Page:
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Road Side Assistance

The goal of any driver is to avoid crashes and injuries. Unfortunately, this is not always possible. Life threatening traffic crashes are common. Every person in the in north America can expect to be in or witness traffic crash at least once every 10 years.

Many people who would otherwise die can be saved if they received immediate care from bystanders before medical help arrives. Bystander care procedures can be learned easily and carried out quickly by those with no special medical training.

In most cases, an Emergency Medical Service (EMS) ambulance arrives within 10 minutes to 20 minutes. During those vital minutes, you can sustain a life.

These are 5 basic steps you need to know to help at a roadside emergency.
  • 1. Recognize the Emergency
  • 2. Decide to Help
  • 3. Contact the EMS System
  • 4. Prevent Further Injuries
  • 5. Provide Bystander Car
Recognize the Emergency
Real life emergencies don't always look like they look on TV. It is important to take action even if you are not sure a situation is an emergency. How will you recognize a roadside emergency? Here are some clues:
  • Hearing or seeing the crash occur
  • A vehicle blocking the roadway
  • Other vehicle slowing or stopping
  • One or more vehicles off the road in a ditch, field, or ravine
  • People standing by the roadside, waving or flagging for you to stop
  • Flares or reflectors on the roadway
  • Smoke coming from a vehicle
  • Broken or cracked windshield or glass on the pavement
  • Broken guardrail or fence
  • Skid marks
People standing along the side of the road may or may not need your help, even if they are trying to wave you down. Skid marks or glass on the, pavement might not be fresh. If you do not see several clues, it might be wise to proceed to the nearest phone and notify the police or highway patrol.
Decide to Help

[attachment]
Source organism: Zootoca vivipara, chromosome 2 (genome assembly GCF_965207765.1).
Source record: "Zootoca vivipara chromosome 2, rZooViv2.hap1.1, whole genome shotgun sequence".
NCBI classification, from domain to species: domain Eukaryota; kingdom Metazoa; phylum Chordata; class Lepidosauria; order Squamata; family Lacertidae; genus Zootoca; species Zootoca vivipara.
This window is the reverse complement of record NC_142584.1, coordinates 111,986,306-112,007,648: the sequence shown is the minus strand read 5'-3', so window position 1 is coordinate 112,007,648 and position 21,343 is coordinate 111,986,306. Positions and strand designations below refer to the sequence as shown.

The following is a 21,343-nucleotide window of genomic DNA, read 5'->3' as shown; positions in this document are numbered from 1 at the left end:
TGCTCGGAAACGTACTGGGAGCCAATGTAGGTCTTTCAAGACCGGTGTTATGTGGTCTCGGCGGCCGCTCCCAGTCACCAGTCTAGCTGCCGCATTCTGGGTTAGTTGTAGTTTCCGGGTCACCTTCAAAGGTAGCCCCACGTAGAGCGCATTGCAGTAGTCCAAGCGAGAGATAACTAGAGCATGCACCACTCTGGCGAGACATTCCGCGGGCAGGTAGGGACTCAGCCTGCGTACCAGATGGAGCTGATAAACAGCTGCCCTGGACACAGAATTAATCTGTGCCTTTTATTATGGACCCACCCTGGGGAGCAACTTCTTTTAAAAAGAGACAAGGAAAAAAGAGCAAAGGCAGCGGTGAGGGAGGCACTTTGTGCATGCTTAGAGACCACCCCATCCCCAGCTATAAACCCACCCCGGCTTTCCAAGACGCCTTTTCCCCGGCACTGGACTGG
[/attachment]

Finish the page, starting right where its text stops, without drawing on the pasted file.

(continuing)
Decide to help before you ever encounter a traffic crash. At the time of a crash, you will be ready if you:
  • Know the importance of helping a seriously injured person.
  • Feel confident you know what to do and can help even if someone else has already stopped.
  • Are willing to take the time to stop.
  • Once you know what to do, you will feel comfortable about helping a victim who may be unconscious, bleeding or badly hurt.
If you involved in a traffic crash, you must stop and provide help. If you are not immediately involved in the crash and you stop to help, your good intentions and giving proper care legally protect you in most states.
Contact the The emergency medical services (EMS)
Call or send someone to call 9 1 1 or the local emergency number as soon as possible. This is the fastest way to get medical help for the victim.
Be prepared to give this information to the operator or EMS dispatcher:
  • Your name and phone number
  • What happened
  • Exact location or address of emergency
    Note: Look for landmarks, mile markers, and the nearest intersection or exit to identify the crash scene and help guide rescuers.
  • The number of victims
Find a way to call as soon as possible.
  • Find a pay phone or roadside emergency phone.
  • Ask to use a phone at a nearby house or business.
  • Look for vehicles equipped with a cellular phone or CB radio or use your own.